This goodly Matron, shining in the beams
Of unexpected pleasure. Soon the board
Was spread, and we partook a plain repast.


Here in cool shelter, while the scorching heat
Oppressed the fields, we sate, and entertained
The mid-day hours with desultory talk;
From trivial themes to general argument
Passing, as accident or fancy led,
Or courtesy prescribed. While question rose
And answer flowed, the fetters of reserve
Dropped from our minds; and even the shy Recluse
Resumed the manners of his happier days.
He in the various conversation bore
A willing, and, at times, a forward part;
Yet with the grace of one who in the world
Had learned the art of pleasing, and had now
Occasion given him to display his skill
Upon the stedfast 'vantage ground of truth.
He gazed with admiration unsuppressed
Upon the landscape of the sun-bright vale,
Seen, from the shady room in which we sate,
In softened perspective; and more than once
Praised the consummate harmony serene
Of gravity and elegance—diffused
Around the Mansion and its whole domain;
Not, doubtless, without help of female taste
And female care.—"A blessed lot is yours!"
He said, and with that exclamation breathed
A tender sigh;—but, suddenly the door
Opening, with eager haste two lusty Boys
Appeared,—confusion checking their delight.
—Not Brothers they in feature or attire,
But fond Companions, so I guessed, in field,
And by the river-side—from which they come,
A pair of Anglers, laden with their spoil.
One bears a willow-pannier on his back,
The Boy of plainer garb, and more abashed
In countenance,—more distant and retired.
Twin might the Other be to that fair Girl
Who bounded tow'rds us from the garden mount.
Triumphant entry this to him!—for see,
Between his hands he holds a smooth blue stone,
On whose capacious surface is outspread
Large store of gleaming crimson-spotted trouts;
Ranged side by side, in regular ascent,
One after one, still lessening by degrees
Up to the dwarf that tops the pinnacle.
Upon the Board he lays the sky-blue stone
With its rich spoil;—their number he proclaims;
Tells from what pool the noblest had been dragged;
And where the very monarch of the brook,
After long struggle, had escaped at last—
Stealing alternately at them and us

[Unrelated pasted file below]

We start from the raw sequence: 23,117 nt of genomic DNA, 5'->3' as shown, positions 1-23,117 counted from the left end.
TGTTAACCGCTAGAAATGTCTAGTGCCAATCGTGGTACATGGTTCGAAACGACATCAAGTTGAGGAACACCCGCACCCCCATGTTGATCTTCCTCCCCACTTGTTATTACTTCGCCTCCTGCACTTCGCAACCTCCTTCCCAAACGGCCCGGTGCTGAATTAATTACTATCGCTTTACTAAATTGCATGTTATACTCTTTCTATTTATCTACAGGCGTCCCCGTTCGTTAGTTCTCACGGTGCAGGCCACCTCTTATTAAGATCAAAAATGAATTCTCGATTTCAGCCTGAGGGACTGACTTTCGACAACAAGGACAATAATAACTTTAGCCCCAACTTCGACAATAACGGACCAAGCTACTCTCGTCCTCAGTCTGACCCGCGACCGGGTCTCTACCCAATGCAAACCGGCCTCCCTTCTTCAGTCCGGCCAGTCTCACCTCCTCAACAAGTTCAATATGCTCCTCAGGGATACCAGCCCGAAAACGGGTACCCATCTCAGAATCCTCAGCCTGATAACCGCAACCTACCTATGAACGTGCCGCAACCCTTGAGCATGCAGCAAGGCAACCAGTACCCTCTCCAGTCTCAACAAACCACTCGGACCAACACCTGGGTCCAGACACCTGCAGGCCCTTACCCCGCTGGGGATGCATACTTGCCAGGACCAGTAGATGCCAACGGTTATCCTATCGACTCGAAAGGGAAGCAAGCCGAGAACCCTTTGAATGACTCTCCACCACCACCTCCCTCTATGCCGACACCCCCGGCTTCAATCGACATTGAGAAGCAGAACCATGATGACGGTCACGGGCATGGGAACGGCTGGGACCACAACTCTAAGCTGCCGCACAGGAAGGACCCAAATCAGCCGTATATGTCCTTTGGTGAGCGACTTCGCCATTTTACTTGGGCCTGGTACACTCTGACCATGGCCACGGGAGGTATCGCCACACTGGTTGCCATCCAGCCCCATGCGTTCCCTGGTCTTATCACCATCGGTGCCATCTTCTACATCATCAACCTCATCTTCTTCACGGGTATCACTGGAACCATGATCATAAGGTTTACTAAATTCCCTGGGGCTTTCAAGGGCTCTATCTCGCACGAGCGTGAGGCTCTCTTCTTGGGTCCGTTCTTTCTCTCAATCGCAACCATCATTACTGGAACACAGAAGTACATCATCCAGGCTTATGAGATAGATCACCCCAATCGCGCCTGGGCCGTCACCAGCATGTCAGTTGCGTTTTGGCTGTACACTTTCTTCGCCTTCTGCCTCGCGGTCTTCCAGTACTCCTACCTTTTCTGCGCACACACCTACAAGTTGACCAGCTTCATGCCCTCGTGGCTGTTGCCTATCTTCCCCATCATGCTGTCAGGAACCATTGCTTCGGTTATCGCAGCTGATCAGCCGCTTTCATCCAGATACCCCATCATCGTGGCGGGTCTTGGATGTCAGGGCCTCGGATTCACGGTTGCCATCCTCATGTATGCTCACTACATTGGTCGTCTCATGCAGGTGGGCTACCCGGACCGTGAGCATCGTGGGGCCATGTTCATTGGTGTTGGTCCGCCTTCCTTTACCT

(As doth his Comrade too) a look of pride.
And, verily, the silent Creatures made
A splendid sight, together thus exposed;
Dead—but not sullied or deformed by Death,
That seemed to pity what he could not spare.


But oh! the animation in the mien
Of those two Boys! Yea in the very words
With which the young Narrator was inspired,
When, as our questions led, he told at large
Of that day's prowess! Him might I compare,
His look, tones, gestures, eager eloquence,
To a bold Brook which splits for better speed,
And, at the self-same moment, works its way
Through many channels, ever and anon
Parted and reunited: his Compeer
To the still Lake, whose stillness is to the eye
As beautiful, as grateful to the mind.
—But to what object shall the lovely Girl
Be likened? She whose countenance and air
Unite the graceful qualities of both,
Even as she shares the pride and joy of both.


My grey-haired Friend was moved; his vivid eye
Glistened with tenderness; his Mind, I knew,
Was full; and had, I doubted not, returned,
Upon this impulse, to the theme—erewhile
Abruptly broken-off. The ruddy Boys
Did now withdraw to take their well-earned meal;
And he—(to whom all tongues resigned their rights
With willingness, to whom the general ear
Listened with readier patience than to strain
Of music, lute or harp,—a long delight
That ceased not when his voice had ceased) as One
Who from truth's central point serenely views
The compass of his argument,—began
Mildly, and with a clear and steady tone.



END OF THE EIGHTH BOOK.